Researchers at the Karlsruher Institut für Technologie (KIT) and the Helmholtz Institut Ulm in Germany have developed a lithium-metal battery with a high energy density of 560 watts per kilogram and a storage capacity of 214 milliamps per gram. The battery is also exceptionally stable. At least 88% of the capacity remains intact even after 1000 charging cycles.
It has long been known that lithium-metal batteries have a higher energy density than conventional lithium-ion batteries. The problem lies in the chemical reaction that takes place between electrolyte and metal parts.
The trick that the researchers discovered is to use as a starting point a nickel-containing cathode (one of the poles in a battery) combined with a new type of electrolyte (the liquid or material between the two poles).
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For the research – which was published in the journal Joule – tests were first conducted with a low-cobalt, nickel-rich cathode of the NCM88 type, along with a commonly available electrolyte (LP30).
After one thousand charging cycles, the capacity of this battery had dropped to well below 40%. For an electric car, this is obviously not enough by far. It means stopping off at a recharging station much more often.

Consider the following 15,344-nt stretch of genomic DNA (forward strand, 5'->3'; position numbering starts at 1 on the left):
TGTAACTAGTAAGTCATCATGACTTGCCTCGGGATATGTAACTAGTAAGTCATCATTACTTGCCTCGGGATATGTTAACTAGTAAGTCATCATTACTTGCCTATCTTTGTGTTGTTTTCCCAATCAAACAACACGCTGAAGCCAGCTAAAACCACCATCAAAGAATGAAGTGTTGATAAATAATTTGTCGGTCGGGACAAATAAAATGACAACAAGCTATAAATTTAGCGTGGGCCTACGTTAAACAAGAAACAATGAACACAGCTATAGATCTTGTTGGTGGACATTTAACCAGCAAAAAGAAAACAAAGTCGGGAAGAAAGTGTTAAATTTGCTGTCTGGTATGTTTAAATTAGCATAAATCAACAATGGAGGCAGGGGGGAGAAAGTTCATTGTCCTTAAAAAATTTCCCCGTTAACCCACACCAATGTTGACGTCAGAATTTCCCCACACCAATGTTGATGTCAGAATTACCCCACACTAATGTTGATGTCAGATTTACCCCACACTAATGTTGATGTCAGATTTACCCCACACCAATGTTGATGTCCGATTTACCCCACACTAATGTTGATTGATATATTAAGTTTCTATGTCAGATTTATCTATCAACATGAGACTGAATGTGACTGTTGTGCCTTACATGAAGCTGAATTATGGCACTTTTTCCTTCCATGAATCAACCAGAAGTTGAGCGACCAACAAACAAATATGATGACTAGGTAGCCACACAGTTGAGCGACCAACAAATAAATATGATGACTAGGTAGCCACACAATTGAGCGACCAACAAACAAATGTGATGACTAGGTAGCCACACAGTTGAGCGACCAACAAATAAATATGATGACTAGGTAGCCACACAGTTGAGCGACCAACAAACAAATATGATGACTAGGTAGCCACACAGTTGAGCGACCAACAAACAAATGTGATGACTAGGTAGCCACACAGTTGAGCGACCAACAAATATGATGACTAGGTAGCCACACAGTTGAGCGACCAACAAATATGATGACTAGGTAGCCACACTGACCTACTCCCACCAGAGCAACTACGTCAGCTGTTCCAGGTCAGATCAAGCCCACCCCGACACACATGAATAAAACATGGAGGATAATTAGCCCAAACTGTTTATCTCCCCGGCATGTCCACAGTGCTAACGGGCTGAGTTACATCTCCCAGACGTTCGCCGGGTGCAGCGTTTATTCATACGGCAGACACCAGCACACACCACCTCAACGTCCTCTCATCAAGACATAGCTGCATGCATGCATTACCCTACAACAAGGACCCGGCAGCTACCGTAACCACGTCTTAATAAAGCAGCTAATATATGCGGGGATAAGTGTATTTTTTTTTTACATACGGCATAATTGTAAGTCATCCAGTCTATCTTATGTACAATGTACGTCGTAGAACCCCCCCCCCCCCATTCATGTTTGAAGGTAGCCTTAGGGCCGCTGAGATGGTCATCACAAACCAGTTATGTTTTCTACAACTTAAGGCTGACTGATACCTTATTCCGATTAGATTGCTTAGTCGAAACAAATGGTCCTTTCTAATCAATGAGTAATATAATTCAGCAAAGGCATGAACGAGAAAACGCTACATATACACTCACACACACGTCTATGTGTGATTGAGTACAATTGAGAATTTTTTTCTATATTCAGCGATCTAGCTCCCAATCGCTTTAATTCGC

“The problem with the LP30 electrolyte is that tiny cracks start to appear in the cathode,” says Stefano Passerini, leader of the electrochemistry project team at the Helmholtz Institute. ” Inside those cracks, the electrolyte reacts and destroys the structure. Besides that, a lithium-moss-like layer forms on the cathode, which degrades the energy capacity even further.”
The solution was to replace LP30 with a volatile, non-flammable ionic liquid electrolyte with two anions (ILE).
“With the help of ILE, we were able to greatly limit the structural changes in the cathode,” said Guk-Tae Kim, one of the researchers.
Why does this matter?
All breakthroughs in this field are closely followed by the science world. The majority of electric cars are currently driving around with lithium-ion batteries. This is a reliable technology that is also used in cell phones.
The disadvantage, however, is the low energy density in relation to the mass. In other words, a lithium-ion battery takes up a lot of space. In the case of the lithium-metal battery, mass is less of an issue. It’s all about stability there, and that’s where the Germans now seem to be on the right track.
See also our other articles on lithium-metal batteries.
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